History of Chimney Park

Chimney Park is a designated Texas Historical Site

Chimney Park is a designated Texas Historical Site


The chimney after which the park is named is recognized by the Texas Historical Commission and became A Rio Grande Valley historical landmark in 1985.

The land Chimney Park is on was originally owned by the Primitive Polardos, the first settlement of the Nuevo Santerders Colony. The land between the Nuecus and Rio Grande Rivers formed a part of this settlement.  The Spanish Viceroy granted “porcion” #55 to Jose Antonia Cantu.  In 1767, Mr. Cantu sold the land to the Cavazos Sisters. In 1774 the Cavazos’ attorney sold this land to Rene’ Guyard for the  sum of $400.  By 1861 Mr. Guyard died and willed all of this land in procions #55 and #57 to Father Paresot and Father Pedro and the Oblate Missionaries.     The Little La Lomita mission was established on the property and is still standing.  The Fathers willed the land to the Mission Society of the Oblate of Fathers of Texas.  The land was filed in the courthouse on October, 1875.

In 1904 James Holt of Minneapolis had an interest in South Texas to expand an agricultural empire.  Holt, Conway and Welcome came south to look over the land and purchased the land near the Rio Grande River. In August of 1907  the area started its first lift station.  They used wood in units of 2-3 cords.  A crew of 26 men with teams of mules was kept busy day and night to keep the boilers going.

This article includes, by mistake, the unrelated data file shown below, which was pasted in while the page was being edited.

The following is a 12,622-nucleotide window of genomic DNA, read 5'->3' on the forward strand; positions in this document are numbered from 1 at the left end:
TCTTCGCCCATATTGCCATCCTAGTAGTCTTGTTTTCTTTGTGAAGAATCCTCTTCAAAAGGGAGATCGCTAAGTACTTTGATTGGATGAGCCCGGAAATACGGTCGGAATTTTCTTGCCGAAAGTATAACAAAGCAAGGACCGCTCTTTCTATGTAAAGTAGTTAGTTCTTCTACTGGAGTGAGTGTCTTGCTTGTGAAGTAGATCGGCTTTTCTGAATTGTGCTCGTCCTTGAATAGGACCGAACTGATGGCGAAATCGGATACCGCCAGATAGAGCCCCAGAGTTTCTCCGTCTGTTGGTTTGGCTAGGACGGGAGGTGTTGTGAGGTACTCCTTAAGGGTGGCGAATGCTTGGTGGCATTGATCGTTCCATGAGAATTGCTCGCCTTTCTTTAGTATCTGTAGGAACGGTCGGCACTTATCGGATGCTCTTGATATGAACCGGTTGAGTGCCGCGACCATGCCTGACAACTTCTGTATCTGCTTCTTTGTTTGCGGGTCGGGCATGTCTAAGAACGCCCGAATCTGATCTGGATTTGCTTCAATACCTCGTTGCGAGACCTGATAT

The brick for the chimney was made by hand in a plant near Madero, a small town nearby.  The building was completed by laborers working for 40 cents a day. Many of them lived in shacks on the property.

A brick layer from New York was hired for the “sure enough pump” as the natives called it.  The chimney is 106 feet tall and is 6 feet in diameter.  At the top is a double row of blocks that form a design. There is some mystery as to why the top was never completed, but whatever the reason the design was never finished, the boilers began operation in 1907 and the lift station started to pump life giving water from the Rio Grande.

In 1913 the Bankers Trust Company took receivership from Conway and Holt. John Shary bought the area in 1914. He used the station for irrigation until the 1952-53 droughts. Soon after, the Falcon and Anzalduas Dams were built and the pump was no longer needed.